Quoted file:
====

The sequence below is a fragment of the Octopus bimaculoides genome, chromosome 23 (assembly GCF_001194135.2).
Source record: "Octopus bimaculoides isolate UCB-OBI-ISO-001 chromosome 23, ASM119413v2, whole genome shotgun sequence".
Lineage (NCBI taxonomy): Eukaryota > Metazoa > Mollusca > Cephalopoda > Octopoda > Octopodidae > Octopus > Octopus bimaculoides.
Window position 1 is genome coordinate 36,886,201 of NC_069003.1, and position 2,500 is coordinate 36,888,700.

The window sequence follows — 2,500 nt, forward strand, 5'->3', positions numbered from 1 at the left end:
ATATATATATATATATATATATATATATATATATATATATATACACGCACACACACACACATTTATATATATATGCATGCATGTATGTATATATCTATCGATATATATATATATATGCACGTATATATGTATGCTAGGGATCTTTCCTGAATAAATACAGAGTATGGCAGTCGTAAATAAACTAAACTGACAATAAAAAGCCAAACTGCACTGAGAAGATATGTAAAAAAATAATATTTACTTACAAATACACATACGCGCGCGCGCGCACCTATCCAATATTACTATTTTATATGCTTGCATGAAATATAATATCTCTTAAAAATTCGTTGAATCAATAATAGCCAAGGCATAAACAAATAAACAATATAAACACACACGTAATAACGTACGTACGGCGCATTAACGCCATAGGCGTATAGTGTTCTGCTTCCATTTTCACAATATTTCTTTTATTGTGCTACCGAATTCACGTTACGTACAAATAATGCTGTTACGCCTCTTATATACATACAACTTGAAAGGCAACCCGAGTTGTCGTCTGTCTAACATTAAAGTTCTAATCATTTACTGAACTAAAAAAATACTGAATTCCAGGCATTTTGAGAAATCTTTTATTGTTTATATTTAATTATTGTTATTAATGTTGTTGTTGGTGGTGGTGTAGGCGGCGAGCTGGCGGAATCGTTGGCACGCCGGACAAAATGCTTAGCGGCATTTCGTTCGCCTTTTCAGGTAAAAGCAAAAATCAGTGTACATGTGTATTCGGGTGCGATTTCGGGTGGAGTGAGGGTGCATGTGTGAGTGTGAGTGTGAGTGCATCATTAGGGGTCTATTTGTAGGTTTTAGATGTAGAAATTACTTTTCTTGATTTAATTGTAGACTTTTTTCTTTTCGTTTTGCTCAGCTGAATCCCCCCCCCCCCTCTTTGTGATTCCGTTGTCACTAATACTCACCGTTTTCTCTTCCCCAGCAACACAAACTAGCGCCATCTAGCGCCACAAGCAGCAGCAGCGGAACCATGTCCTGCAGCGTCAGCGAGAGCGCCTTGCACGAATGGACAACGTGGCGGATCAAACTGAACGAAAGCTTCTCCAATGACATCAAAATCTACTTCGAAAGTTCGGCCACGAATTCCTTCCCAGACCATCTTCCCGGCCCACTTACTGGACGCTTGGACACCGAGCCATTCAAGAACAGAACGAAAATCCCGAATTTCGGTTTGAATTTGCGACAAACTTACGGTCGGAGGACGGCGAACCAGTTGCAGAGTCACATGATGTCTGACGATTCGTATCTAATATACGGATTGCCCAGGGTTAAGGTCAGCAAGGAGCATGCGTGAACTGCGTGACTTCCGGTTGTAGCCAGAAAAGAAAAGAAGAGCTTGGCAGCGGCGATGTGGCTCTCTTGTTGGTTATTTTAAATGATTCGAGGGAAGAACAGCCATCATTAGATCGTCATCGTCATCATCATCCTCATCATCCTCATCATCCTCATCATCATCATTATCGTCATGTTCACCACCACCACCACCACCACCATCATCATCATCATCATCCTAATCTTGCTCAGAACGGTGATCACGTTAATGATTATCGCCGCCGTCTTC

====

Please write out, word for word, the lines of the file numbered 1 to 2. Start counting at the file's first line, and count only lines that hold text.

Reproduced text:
The sequence below is a fragment of the Octopus bimaculoides genome, chromosome 23 (assembly GCF_001194135.2).
Source record: "Octopus bimaculoides isolate UCB-OBI-ISO-001 chromosome 23, ASM119413v2, whole genome shotgun sequence".